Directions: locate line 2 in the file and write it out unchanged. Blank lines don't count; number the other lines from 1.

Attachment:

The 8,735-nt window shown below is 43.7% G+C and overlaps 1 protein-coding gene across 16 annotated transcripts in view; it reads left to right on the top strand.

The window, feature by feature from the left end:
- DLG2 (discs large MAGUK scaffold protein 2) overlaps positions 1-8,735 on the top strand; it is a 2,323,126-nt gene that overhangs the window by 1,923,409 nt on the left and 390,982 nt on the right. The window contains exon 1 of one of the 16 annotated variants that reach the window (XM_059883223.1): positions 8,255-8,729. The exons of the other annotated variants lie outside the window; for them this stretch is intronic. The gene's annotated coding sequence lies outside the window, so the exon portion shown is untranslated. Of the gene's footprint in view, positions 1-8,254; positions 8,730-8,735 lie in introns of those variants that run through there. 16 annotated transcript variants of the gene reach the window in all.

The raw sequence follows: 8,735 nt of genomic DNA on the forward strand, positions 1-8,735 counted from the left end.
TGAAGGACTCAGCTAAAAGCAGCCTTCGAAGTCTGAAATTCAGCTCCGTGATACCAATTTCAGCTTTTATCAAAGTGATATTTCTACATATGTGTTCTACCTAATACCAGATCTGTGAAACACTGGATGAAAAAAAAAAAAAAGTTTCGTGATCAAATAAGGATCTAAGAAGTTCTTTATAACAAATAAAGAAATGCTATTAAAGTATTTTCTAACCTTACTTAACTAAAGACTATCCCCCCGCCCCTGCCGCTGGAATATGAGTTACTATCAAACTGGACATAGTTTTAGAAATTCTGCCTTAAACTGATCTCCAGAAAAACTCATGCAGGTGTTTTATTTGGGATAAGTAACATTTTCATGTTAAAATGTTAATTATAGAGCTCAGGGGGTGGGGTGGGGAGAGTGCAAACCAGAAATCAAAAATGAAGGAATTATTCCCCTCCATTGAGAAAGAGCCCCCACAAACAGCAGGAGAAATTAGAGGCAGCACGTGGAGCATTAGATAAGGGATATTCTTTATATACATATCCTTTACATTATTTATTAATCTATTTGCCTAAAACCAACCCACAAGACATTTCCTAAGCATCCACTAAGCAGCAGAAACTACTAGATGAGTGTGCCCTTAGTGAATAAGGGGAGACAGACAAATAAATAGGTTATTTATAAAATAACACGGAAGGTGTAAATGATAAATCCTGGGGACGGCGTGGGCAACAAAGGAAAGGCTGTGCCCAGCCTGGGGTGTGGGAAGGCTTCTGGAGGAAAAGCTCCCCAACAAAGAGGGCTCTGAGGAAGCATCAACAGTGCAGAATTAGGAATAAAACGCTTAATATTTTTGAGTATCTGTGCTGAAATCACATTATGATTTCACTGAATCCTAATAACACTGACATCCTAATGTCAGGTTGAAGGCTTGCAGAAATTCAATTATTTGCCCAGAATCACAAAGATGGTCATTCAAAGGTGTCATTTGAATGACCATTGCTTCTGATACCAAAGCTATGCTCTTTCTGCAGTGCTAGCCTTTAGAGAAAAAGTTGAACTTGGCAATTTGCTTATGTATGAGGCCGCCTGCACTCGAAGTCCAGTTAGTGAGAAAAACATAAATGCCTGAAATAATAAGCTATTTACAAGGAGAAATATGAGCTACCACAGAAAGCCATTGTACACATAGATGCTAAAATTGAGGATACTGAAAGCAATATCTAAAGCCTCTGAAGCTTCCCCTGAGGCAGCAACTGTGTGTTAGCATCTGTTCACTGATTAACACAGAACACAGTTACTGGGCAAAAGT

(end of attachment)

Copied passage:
The window, feature by feature from the left end: